Our Top Four Takeaways from Chartwell’s PowerUp Conference
The Mindgrub team had a great experience attending Chartwell’s annual PowerUp conference! PowerUp is geared towards providing attendees with the latest insights on outage communications management and features experienced speakers from a multitude of utilities backgrounds and partners. This posed the perfect opportunity for Mindgrub to get the latest information for our utilities and energy clients.
Today, we want to share the top four trends in enhancing outage communications.
Snapshots from the conference
Trend 1: A mobile-first strategy for outage communications is becoming increasingly important
It’s apparent that customers are using their mobile devices to interact with their utility providers more and more each day. From bill payments to outage reporting, a mobile-first approach enables customers to easily engage with the utility, on their preferred device.
Chartwell’s Outage Communications Benchmark Survey data supports this trend, showing that mobile applications and text message communications have the greatest impact on customer satisfaction. By providing a feature-rich mobile application to customers, utilities are able to easily communicate with their customers during an outage event and allow for self-service actions such as reporting an outage, checking the status of an outage, and viewing the outage map for real-time updates. Enhanced features such as outage trackers, storm mode, meter ping, push notifications with outage updates, and more improve customer experience during outage events by providing granular and accurate communications.
The utilities industry is recognizing the power of a mobile-first approach, with many utility companies currently offering mobile applications, or planning to release one in the future. According to the Chartwell Outage Communications Industry Benchmark survey, mobile-first technologies dominate what the industry sees as critical to achieving their outage communications-related goals.
Trend 2: Auto-enrollment is a hot topic of discussion
Throughout the conference, many in the utilities industry spoke about their experience with auto-enrollment initiatives. Historically, utility companies have shied away from auto-enrolled over concerns related to the Telephone Consumer Protection Act of 1991. However, in 2016, the federal government provided clarification regarding an exemption for utility companies communicating critical information to the community, outages falling under this classification.
While a bit slow to take off, data shared by Chartwell demonstrate a strong trend of utilities increasingly auto-enrolling customers to receive push/SMS alerts during outage events. Utility companies that took the plunge reported higher customer satisfaction during outage events and incredibly low opt-out rates by customers.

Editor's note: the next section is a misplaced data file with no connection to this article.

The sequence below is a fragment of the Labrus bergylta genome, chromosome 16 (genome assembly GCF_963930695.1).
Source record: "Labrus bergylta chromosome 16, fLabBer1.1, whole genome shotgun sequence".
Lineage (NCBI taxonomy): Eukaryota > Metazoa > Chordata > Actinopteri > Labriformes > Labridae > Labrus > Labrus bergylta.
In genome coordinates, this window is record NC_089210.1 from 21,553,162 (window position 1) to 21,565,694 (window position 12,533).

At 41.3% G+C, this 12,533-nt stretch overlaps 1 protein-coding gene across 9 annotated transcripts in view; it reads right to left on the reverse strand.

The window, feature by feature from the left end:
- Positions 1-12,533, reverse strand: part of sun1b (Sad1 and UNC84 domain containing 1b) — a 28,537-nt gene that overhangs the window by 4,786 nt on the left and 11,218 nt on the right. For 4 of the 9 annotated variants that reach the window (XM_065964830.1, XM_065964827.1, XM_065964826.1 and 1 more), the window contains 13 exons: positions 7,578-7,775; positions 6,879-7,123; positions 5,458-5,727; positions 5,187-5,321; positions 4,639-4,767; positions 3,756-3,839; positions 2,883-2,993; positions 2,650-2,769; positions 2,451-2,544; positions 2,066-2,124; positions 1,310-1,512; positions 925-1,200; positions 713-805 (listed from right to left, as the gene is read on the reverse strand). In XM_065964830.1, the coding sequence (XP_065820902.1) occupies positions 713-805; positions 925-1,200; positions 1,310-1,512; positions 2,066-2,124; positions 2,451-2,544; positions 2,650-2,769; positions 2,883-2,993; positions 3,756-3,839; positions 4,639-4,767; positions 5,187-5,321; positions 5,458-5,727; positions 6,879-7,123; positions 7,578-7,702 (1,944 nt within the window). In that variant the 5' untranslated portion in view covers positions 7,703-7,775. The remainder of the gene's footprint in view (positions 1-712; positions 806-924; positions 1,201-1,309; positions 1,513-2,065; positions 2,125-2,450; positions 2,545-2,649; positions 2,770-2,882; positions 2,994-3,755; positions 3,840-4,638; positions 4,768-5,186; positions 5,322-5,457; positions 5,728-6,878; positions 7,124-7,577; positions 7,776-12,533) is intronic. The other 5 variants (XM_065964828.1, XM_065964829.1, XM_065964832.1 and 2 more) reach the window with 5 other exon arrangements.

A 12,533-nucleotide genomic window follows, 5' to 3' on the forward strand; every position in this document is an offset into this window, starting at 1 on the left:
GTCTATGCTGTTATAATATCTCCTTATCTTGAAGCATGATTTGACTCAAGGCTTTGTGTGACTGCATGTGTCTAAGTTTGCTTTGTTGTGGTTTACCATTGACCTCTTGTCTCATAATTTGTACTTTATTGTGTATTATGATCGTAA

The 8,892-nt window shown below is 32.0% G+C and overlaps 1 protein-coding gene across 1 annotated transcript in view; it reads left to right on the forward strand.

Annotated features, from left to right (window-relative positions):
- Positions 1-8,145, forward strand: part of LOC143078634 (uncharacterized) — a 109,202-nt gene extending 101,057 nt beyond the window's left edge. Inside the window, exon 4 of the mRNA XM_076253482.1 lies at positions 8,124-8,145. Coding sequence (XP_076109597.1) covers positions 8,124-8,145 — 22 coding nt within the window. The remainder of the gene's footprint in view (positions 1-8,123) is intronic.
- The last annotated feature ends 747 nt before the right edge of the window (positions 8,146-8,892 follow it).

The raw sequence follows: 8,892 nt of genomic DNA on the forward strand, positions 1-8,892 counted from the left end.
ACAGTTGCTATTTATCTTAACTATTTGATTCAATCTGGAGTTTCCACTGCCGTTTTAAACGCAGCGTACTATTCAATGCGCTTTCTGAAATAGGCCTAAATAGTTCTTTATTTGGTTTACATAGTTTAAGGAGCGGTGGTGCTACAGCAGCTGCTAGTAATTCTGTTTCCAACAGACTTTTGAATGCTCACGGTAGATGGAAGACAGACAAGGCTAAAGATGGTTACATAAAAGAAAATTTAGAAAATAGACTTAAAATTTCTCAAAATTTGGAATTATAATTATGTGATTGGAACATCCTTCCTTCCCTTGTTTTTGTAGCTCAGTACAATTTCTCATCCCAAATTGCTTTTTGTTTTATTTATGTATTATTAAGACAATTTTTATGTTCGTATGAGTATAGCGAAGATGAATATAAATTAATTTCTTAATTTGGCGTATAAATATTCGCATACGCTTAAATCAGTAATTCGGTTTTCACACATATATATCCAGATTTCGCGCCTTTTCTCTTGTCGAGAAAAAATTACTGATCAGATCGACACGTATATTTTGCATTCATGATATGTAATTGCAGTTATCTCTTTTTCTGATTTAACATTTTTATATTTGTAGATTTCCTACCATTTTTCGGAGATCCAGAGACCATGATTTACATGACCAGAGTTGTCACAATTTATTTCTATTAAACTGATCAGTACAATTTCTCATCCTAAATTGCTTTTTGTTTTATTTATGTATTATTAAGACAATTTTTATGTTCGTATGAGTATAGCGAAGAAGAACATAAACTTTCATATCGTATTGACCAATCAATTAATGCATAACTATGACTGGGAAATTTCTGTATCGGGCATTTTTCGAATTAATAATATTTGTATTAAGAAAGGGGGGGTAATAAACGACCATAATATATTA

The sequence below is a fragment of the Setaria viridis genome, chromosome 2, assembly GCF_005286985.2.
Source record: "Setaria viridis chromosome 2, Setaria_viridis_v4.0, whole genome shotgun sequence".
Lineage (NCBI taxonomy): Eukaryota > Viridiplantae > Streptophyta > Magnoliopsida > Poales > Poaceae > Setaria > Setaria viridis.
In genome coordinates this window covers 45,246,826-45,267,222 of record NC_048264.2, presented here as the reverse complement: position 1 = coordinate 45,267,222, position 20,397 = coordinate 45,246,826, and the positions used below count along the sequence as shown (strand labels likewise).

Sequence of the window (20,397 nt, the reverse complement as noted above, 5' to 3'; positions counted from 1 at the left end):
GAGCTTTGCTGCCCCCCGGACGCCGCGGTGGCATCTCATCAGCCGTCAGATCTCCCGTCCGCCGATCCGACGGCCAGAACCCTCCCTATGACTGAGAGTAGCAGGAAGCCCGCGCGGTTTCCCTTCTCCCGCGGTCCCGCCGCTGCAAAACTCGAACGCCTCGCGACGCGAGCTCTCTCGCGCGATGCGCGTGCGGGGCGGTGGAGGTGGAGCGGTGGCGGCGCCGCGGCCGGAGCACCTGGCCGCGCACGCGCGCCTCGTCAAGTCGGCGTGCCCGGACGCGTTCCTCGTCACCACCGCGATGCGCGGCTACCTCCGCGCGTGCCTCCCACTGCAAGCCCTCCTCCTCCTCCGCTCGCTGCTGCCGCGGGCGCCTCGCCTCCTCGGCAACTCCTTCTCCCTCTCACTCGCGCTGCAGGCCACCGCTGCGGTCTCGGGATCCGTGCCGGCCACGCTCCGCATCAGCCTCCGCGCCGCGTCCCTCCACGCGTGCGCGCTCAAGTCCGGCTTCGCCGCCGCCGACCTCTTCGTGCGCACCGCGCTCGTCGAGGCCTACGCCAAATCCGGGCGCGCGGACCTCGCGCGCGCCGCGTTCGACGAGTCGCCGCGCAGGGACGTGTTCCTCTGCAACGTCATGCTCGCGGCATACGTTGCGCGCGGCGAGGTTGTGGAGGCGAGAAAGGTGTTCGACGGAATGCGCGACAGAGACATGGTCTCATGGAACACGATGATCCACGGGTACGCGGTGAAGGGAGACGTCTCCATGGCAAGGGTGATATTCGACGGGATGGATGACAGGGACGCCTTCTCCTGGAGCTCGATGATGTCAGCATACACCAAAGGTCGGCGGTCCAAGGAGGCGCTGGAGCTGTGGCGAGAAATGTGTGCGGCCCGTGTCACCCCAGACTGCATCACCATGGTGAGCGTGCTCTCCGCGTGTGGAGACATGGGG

Trend 3: Personalized outage communications improve customer satisfaction
Outage events can be a source of great stress for customers. By providing near real-time updates to the customer about their outage, utilities companies can help mitigate a naturally stressful event. Utility companies are providing more granular information to the customer, including estimated restoration times, the status of the crew, the cause of the outage, and more. By investing in platforms to display this information (such as web and mobile applications) and in the backend systems required to provide accurate information, utilities can benefit from both higher customer satisfaction and reduced call center volume.
Winners of both the Gold and Bronze outage communications awards at this year’s conference, Baltimore Gas and Electric spoke on how they deployed an outage tracker. The outage tracker provides highly granular information to customers through the outage event, representing each touchpoint.
Trend 4: Being agile is critical.
With all of the innovations being explored during the conference, one major topic of discussion was how utility companies approached these projects. A common theme emerged: the adoption of agile software development and practices. Numerous utilities, including Georgia Power, spoke about their team’s adoption of agile software to achieve outage-related initiatives. In particular, many utilities pointed to the use of customer journey mapping as an incredibly useful tool in guiding their new process, focusing on identifying friction points and tackling small initiatives to alleviate pain points.
As proponents of agile in the utility space, Mindgrub was happy to see that a large number of those within the utilities industry have adopted various flavors of agile to meet their goals, incorporate the voice of the customer, and deploy solutions to customers in record time.
In sum, the conference provided a wealth of information about how utilities can enhance their communications during outage events. We hope to see you at next year’s conference!
Contact our team to learn more about our involvement with the utilities industry.